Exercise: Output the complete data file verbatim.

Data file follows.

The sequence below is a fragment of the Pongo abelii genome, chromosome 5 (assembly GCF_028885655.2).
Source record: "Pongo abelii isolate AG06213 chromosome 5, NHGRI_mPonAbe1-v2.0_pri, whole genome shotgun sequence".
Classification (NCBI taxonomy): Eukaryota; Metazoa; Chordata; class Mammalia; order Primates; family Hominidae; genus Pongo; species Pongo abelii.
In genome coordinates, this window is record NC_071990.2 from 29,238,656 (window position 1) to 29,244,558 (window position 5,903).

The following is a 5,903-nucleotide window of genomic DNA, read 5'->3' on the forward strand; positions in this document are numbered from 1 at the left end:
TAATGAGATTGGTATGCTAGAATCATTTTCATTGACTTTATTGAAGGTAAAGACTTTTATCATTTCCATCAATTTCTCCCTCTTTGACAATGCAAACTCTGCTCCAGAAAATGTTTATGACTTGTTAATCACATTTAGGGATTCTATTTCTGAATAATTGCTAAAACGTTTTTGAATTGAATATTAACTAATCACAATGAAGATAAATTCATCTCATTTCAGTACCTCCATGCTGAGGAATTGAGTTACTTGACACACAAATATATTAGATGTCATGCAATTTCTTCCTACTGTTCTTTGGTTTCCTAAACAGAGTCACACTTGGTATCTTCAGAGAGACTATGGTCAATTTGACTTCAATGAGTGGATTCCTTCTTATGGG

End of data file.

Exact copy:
The sequence below is a fragment of the Pongo abelii genome, chromosome 5 (assembly GCF_028885655.2).
Source record: "Pongo abelii isolate AG06213 chromosome 5, NHGRI_mPonAbe1-v2.0_pri, whole genome shotgun sequence".
Classification (NCBI taxonomy): Eukaryota; Metazoa; Chordata; class Mammalia; order Primates; family Hominidae; genus Pongo; species Pongo abelii.
In genome coordinates, this window is record NC_071990.2 from 29,238,656 (window position 1) to 29,244,558 (window position 5,903).

The following is a 5,903-nucleotide window of genomic DNA, read 5'->3' on the forward strand; positions in this document are numbered from 1 at the left end:
TAATGAGATTGGTATGCTAGAATCATTTTCATTGACTTTATTGAAGGTAAAGACTTTTATCATTTCCATCAATTTCTCCCTCTTTGACAATGCAAACTCTGCTCCAGAAAATGTTTATGACTTGTTAATCACATTTAGGGATTCTATTTCTGAATAATTGCTAAAACGTTTTTGAATTGAATATTAACTAATCACAATGAAGATAAATTCATCTCATTTCAGTACCTCCATGCTGAGGAATTGAGTTACTTGACACACAAATATATTAGATGTCATGCAATTTCTTCCTACTGTTCTTTGGTTTCCTAAACAGAGTCACACTTGGTATCTTCAGAGAGACTATGGTCAATTTGACTTCAATGAGTGGATTCCTTCTTATGGG